LOS ANGELES – Basketball star turned businessman Earvin “Magic” Johnson said it took him almost five years to realize he was spending more than he earned as an NBA player with a $400,000 annual salary.
“Once I understood what I need versus what I want, my bank account started to reflect that,” said Johnson, who shared his own economic story Saturday at the kickoff of a national program to educate black professionals about their personal finances.
“Know Your Money,” a 12-week course designed to help 21- to 35-year-olds examine their attitudes toward spending, budgets and long-term investment strategies, was the first major initiative to emerge from the 92nd annual conference of the National Urban League.
The conference, which has brought 10,000 delegates and visitors to Los Angeles, marked the national civil rights group’s first return to the city since 1996 — when it pulled out to protest former Gov. Pete Wilson’s support for anti-affirmative action legislation.
Relations between politicians and the league’s leadership, however, has remained shaky in the aftermath of the videotaped beating of a 14-year-old black teenager by a white police officer in Inglewood this month and Los Angeles Mayor James K. Hahn’s refusal this year to support former Police Chief Bernard Parks’ bid for a second term.
Urban League President Hugh Price put the spotlight Saturday on economic self-sufficiency, noting that recent turbulence in the country’s financial markets made the personal finance course the league plans to launch this fall particularly timely.
“This looms more important today than it ever has been,” Price said.
His observation was backed by numbers. According to the league’s recently released State of Black America 2001 report, 60 percent of blacks said economic opportunity should be the primary focus of black organizations. Sixty-seven percent also said they would like to open their own businesses.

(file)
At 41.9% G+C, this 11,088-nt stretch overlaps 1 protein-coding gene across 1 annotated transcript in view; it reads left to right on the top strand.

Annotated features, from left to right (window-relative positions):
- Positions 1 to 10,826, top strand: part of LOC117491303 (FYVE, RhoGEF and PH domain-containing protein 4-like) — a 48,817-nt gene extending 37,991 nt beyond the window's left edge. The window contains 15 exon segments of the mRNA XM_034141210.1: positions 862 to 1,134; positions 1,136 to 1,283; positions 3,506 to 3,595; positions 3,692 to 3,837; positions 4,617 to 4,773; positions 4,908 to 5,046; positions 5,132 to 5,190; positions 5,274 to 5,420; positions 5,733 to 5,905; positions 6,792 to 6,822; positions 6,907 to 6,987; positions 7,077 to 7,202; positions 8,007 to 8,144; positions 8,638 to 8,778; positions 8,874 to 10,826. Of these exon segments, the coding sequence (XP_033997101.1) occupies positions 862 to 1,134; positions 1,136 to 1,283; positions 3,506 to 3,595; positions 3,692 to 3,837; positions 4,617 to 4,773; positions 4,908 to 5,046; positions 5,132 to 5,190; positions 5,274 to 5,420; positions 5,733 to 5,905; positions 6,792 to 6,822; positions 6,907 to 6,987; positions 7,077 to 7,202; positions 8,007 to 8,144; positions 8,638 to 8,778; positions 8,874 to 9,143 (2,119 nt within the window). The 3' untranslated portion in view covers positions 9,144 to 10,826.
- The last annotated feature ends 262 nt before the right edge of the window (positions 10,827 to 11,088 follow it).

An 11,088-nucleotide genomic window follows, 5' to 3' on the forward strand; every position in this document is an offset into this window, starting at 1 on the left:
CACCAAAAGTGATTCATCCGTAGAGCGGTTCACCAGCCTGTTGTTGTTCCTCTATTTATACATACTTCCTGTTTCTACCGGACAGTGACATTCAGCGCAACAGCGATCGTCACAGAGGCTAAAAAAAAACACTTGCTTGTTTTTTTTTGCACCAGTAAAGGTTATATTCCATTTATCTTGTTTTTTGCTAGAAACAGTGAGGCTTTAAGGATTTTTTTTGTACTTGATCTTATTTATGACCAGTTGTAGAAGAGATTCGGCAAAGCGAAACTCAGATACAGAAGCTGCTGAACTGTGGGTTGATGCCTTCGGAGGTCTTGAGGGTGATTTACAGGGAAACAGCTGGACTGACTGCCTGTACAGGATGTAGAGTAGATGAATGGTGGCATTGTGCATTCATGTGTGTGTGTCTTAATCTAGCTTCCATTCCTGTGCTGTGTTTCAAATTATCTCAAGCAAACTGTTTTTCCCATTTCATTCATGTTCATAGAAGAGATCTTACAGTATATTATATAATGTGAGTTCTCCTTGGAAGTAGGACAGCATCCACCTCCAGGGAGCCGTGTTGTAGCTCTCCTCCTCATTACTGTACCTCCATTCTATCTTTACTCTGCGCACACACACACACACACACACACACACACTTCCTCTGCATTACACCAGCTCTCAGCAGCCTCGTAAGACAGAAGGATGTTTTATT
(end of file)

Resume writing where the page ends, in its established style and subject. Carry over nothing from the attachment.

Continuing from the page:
Alishia Brown, a 28-year-old account executive attending the conference, said she hopes the $30 finance classes — due to begin in Los Angeles, Houston, Chicago, Atlanta and Washington, D.C., in September — can help her trim personal debt.
“Now I am at the point where I am trying to change my situation,” said Brown, who graduated from college with a degree in psychology and $30,000 in credit card and student loan debt.
Although she has been in the work force for five years and putting aside 20 percent of each paycheck into a 401K savings account, Brown said she is afraid she won’t be able close the gap on her debt, which has grown to $45,000 because of interest.
“Any program available, I am interested in,” she said.
Keith Arnold, a 39-year-old flood maintenance worker, said his long term goals include buying a home and starting a business. Arnold, however, said he doesn’t expect to sign up for the finance class.
“To take on another task is just not feasible at this time,” said Arnold, who applied for bankruptcy four years ago.
Johnson, who has carved a $500 million empire of movie theaters, restaurants, shopping centers and a bank by taking brands such as Starbucks to the inner city, said he can teach by his example.
In his own case, Johnson said he spent $400,000 in lavish expenses for years, even though his take home pay was closer to $250,000 after taxes. He advised conference attendees to keep track of their spending and set annual saving goals.
“This is our problem, we just live check to check,” Johnson said.